What if ‘justice’ doesn’t exist? What if it is nothing more than a social construct which has been instrumental in ensuring public confidence and thereby public compliance with rules and regulations? Is there any evidence to support such a theory? Historically there is a plethora of gross injustice to choose from where the powerful take unhindered advantage of the powerless.  The first to spring to mind is slavery, which allowed a select group to build fortunes from free labour and the continued discrimination along ethnic lines which remains with us today. Then there are the Inclosure Acts [2] which gave the rich the right to take and own common land; an aspect of history often neglected in the school curriculum. The subjugation of women is an injustice which blights over 50% of the population. Women were denied the right to vote through 40 years of peaceful campaigning and there has been a continual fight for equal pay and opportunity since. It is interesting to note that although the Suffragettes are said to have ‘won the vote’ for women the change in policy came at the end of the first world war when women had proven to be both essential and cost-effective in the workplace.  More recent injustices would include Hillsborough and Gosport where campaigning families have sacrificed years of their lives to reveal the truth about the way in which their loved ones died and who are now raising funds to fight their own court cases and relive the trauma all over again.  (Why isn’t the state doing this on their behalf?)

Campaigning for justice involves the powerless taking on the powerful with nothing more than

‘the simple sword of truth and the trusty shield of British fair play’.

But when ‘truth’ is a matter of interpretation and British fair play is nothing more than a cover for colonialism then, just as Jonathan Aitken discovered, they prove to be sadly lacking. In contrast, those who benefit from maintaining the status quo hold much more valuable weapons such as possession of the most damning evidence which must be prised from their hands and can be redacted beyond use; unlimited funds for legal representation from the public purse; the ability to interpret the rules and regulations in whatever way they see fit; the knowledge that other organisations will follow their lead to provide circular assurance that no wrongdoing has occurred; complex legal processes designed to be in their favour; the silence of the media and lack of opposition from the academics.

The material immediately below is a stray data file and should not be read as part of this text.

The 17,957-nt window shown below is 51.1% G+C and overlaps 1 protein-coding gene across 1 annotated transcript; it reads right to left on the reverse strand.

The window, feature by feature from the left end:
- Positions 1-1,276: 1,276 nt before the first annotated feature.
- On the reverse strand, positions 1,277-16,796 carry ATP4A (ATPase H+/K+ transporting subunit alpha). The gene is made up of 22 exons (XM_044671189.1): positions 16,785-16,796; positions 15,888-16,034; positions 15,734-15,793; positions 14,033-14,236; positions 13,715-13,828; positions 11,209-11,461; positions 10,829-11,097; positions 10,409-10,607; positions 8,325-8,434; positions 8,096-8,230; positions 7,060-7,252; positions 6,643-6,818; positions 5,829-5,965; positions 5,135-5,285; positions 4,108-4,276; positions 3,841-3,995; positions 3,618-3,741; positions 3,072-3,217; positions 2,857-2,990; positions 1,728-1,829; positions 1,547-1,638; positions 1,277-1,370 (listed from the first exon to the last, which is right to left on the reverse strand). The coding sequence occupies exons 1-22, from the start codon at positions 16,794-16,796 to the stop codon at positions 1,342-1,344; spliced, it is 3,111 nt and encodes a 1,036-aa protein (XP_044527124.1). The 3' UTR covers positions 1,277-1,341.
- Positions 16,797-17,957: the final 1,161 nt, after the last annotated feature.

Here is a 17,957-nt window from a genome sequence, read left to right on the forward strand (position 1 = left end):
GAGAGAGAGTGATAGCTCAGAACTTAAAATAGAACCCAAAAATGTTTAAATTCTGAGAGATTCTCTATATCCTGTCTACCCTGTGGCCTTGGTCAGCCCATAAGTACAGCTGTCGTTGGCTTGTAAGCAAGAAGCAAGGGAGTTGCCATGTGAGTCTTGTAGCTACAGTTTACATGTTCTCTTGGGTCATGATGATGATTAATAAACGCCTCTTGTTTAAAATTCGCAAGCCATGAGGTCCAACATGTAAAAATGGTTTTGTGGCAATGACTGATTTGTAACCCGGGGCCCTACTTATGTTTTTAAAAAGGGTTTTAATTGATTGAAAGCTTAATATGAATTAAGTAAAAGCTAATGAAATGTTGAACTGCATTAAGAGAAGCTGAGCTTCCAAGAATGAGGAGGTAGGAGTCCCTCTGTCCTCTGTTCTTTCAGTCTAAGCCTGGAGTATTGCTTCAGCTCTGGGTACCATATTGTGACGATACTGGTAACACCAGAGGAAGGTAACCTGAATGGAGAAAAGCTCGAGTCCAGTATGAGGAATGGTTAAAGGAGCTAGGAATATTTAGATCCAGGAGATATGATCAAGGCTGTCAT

We are fighting a faceless establishment (just who is pulling the strings?) and it is so difficult to win because each time they lose they rewrite the rulebook to ensure it doesn’t happen again.  But it would be foolish of them to win all the time – that would most certainly give the game away. At the present time, about 65% of people feel there is no point in complaining. Without a few victories for the little guy this figure would be much higher and public confidence would take a significant hit. So, every now and again a campaigner breaks through and is honoured for their ‘brave fight’ and applauded for their ‘determination’ and ‘selflessness’ in the common good. These select few can then be used like trophies to prove that campaigning is a worthy cause.  This is no more than accountability theatre and delivers a cruel blow to those still suffering who have just as much fight, just as much determination and just as much right to justice.  They are left swimming round in the angry pool of authoritarian control as new fish are added daily by a bureaucratic system which has no intention of delivering justice but knows how important it is to pretend that they do.



A public information service

[1] Sara Ryan’s blog ‘mydaftlife’ – a case study in British justice.


[2] Inclosure Acts